Towing the line of its obviously lopsided zoning template and sticking to it, will no doubt increase cries of marginalisation and the feeling of second class citizens Nigerians from that zone have been complaining about over the years. And of course, this may come with its attendant dangers, dangers that may worsen the current challenges facing the country, especially in the South-East.

Judging from the mood from the zone, especially with the foul mood over the loss of Peter Obi of the Labour Party in the presidential election, relegating the zone to the background again, may only worsen agitations by the Indigenous People of Biafra (IPOB) and it’s sister arm, the Eastern Security Network (ESN) for secession, a development that will most certainly be a huge distraction for the incoming administration of Asiwaju Bola Tinubu.

The above, notwithstanding, the South-East, as a zone, must take deliberate steps to play national politics to be able to attract national dividends. Politics, no doubt, is a game of numbers and politicians don’t play the Father Christmas role. You must work for what you get!

The zone can borrow a leaf from the South-West with its long history of opposition politics until it aligned into the mainstream in 2015 through the efforts of the President-elect, Asiwaju Tinubu. That the zone is now in a commanding position today is through the deliberate resolve to stop opposition politicking and moving to align with other zones to control federal power.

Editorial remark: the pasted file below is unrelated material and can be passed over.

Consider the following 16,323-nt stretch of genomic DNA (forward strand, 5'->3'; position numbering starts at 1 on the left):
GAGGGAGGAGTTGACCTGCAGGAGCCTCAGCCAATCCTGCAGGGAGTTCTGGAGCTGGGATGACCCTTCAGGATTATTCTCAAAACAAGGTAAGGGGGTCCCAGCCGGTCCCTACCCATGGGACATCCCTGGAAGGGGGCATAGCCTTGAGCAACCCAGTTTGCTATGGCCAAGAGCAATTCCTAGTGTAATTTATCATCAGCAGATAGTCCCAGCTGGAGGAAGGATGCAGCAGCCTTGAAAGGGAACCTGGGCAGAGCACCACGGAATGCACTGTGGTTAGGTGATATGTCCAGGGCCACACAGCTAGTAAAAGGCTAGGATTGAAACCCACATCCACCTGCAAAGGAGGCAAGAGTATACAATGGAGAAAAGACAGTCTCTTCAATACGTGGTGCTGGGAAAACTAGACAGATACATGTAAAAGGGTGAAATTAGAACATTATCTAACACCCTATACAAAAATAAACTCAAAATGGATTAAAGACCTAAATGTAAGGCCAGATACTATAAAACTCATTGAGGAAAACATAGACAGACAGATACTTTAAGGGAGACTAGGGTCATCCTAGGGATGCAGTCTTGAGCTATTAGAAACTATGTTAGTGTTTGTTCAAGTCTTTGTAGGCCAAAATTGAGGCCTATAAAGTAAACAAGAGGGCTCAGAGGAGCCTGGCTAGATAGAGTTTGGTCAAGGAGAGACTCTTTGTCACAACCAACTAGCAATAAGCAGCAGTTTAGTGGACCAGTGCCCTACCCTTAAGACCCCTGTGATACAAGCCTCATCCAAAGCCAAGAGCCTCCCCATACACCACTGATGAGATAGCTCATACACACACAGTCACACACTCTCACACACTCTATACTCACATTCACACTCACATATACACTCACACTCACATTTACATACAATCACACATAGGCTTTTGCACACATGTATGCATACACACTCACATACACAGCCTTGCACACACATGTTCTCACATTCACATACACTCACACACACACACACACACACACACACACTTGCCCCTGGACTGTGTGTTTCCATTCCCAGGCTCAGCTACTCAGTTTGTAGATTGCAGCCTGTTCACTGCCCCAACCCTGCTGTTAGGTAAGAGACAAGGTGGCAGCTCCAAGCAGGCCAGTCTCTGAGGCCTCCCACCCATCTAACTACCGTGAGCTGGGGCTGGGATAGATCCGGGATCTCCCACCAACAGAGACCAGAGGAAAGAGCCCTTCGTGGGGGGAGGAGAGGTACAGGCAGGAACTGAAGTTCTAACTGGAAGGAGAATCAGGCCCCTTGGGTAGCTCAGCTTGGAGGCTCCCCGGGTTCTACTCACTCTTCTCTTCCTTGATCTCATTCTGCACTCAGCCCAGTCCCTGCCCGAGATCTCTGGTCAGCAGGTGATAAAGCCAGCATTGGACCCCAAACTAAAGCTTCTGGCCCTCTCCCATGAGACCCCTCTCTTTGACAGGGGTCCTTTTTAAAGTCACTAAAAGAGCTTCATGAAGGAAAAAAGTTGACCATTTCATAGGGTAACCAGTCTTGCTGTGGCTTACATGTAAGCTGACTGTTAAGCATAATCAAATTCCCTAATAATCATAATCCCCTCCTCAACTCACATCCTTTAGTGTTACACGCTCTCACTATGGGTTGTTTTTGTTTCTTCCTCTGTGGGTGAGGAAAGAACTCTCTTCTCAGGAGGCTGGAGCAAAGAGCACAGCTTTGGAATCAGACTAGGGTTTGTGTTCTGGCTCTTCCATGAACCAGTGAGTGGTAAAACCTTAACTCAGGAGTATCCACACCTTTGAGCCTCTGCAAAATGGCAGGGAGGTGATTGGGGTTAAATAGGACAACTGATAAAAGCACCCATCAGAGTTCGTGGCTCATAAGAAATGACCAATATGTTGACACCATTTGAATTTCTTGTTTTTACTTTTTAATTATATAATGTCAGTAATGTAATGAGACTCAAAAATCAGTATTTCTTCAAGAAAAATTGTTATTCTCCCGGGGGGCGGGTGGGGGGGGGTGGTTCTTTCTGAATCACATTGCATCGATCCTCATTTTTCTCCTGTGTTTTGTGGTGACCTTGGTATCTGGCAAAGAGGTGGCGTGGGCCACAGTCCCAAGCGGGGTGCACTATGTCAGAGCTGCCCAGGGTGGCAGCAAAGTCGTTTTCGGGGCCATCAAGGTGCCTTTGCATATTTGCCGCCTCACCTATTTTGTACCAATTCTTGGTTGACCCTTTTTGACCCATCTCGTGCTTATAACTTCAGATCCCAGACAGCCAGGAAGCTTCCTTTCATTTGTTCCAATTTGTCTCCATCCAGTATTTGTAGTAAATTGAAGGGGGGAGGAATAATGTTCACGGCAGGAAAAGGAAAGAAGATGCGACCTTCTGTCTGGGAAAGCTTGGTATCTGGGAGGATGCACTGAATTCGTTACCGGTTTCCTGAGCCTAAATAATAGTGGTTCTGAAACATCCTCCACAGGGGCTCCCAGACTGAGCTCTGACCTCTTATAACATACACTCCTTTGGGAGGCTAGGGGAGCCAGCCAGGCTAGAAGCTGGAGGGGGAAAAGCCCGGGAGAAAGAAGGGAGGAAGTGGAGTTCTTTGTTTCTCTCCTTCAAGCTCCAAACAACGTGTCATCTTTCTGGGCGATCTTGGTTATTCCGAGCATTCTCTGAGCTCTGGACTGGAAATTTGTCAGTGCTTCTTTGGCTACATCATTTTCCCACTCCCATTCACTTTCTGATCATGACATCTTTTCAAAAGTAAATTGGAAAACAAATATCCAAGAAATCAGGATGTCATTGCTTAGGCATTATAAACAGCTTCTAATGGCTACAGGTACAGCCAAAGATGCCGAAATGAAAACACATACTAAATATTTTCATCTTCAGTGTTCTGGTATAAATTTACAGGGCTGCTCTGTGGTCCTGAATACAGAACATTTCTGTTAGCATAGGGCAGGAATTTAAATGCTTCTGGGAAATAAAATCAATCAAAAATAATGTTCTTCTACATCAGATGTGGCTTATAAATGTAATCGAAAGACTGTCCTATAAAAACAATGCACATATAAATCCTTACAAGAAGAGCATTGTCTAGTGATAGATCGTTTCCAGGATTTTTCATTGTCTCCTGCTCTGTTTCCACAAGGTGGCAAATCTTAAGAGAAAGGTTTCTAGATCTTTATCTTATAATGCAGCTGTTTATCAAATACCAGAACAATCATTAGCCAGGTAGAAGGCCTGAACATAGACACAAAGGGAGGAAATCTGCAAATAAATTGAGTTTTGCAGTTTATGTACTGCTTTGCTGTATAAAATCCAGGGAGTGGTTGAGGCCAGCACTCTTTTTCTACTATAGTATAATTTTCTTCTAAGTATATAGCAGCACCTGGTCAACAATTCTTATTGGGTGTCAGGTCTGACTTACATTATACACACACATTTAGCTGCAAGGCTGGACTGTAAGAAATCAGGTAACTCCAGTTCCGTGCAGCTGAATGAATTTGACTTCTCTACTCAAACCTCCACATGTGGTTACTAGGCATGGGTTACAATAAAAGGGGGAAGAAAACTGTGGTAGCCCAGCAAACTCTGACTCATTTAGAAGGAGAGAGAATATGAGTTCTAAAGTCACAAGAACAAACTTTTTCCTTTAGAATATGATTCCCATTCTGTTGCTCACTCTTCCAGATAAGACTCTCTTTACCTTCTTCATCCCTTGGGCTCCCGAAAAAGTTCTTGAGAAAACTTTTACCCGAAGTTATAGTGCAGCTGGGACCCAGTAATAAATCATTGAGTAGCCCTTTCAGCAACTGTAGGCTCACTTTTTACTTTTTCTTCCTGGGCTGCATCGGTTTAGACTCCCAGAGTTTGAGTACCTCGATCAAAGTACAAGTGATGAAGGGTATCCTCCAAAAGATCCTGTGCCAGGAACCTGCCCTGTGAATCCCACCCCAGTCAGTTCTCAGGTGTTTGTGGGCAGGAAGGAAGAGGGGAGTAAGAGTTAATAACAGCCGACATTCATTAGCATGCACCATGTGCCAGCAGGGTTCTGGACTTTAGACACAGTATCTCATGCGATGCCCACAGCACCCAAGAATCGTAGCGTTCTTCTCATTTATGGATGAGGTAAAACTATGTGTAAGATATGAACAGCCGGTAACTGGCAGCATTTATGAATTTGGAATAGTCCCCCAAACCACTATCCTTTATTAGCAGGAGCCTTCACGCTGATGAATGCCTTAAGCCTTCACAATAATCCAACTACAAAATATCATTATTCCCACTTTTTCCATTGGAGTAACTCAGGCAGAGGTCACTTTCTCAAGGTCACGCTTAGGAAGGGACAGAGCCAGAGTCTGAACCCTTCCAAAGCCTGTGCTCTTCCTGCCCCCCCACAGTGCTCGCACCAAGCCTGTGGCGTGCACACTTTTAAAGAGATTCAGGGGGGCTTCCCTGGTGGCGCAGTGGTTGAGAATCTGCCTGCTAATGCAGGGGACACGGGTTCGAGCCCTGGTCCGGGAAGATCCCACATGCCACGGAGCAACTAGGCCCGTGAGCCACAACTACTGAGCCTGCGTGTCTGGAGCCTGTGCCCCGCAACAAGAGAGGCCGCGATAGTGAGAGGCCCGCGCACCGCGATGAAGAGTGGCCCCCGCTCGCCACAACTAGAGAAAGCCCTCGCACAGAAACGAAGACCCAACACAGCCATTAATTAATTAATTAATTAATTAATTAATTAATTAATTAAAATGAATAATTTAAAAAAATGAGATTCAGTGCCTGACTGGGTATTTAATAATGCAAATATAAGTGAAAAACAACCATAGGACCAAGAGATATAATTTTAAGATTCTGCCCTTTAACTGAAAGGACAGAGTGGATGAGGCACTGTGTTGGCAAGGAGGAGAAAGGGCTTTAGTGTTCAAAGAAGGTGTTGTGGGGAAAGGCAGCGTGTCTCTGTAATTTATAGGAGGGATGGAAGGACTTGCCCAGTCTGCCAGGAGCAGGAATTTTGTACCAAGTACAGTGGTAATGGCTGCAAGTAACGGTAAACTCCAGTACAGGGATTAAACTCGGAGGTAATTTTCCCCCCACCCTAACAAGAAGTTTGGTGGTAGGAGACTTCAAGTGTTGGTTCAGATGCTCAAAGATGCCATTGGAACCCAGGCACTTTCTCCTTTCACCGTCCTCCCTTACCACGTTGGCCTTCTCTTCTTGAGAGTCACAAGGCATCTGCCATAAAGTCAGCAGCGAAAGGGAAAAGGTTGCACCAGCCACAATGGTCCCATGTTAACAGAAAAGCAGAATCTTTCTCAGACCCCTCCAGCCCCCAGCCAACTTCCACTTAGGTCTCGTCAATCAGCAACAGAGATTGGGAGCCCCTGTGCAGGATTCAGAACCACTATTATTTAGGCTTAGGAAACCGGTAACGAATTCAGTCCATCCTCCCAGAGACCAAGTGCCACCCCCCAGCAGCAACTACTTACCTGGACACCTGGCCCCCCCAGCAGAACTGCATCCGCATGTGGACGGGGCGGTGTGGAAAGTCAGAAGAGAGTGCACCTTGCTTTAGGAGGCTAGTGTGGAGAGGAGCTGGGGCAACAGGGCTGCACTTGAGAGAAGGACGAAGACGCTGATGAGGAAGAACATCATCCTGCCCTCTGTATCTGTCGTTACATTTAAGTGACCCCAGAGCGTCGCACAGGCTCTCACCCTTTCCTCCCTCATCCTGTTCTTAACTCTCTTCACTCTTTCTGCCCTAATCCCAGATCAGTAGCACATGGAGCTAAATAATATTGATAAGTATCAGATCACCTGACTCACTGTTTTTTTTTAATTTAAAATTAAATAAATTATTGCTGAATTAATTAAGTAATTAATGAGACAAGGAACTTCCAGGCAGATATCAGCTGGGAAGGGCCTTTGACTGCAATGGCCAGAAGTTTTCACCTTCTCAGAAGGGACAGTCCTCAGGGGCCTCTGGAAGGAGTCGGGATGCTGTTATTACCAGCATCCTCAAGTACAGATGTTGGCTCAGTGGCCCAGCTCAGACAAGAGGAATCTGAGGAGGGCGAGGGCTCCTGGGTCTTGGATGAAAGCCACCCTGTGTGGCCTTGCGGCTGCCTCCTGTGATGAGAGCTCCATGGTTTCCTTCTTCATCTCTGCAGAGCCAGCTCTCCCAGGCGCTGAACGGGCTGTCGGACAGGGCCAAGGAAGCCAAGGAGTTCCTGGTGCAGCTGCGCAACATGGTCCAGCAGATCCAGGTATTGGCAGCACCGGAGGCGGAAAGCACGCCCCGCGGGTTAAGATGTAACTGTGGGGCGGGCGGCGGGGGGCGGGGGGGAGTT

The primordial and ethnic politics played by the South-East, where it put all its eggs in one basket during the presidential election is obviously the ghost that is now haunting it!

Most importantly, the incoming President, Asiwaju Tinubu has a daunting task ahead of him to assure Igbos and indeed every Nigerian that he is indeed different.

He must, in practical terms, demonstrate that he will indeed administer the country with fairness and equity, just as he has said countless times that he will govern the country with fairness and engender the unity and oneness of the country.

To do this, he must see to it that the right thing is done, starting from the leadership of the 10th National Assembly and the composition of his government.

As an experienced politician and political strategist, Tinubu should know that he can start his administration on a wrong footing, as he will be contending with time wasting issues capable of derailing his focus on the task of rebuilding the country, its economy and offering his much hyped ‘renewed hope’.

By Timothy Enietan-Matthews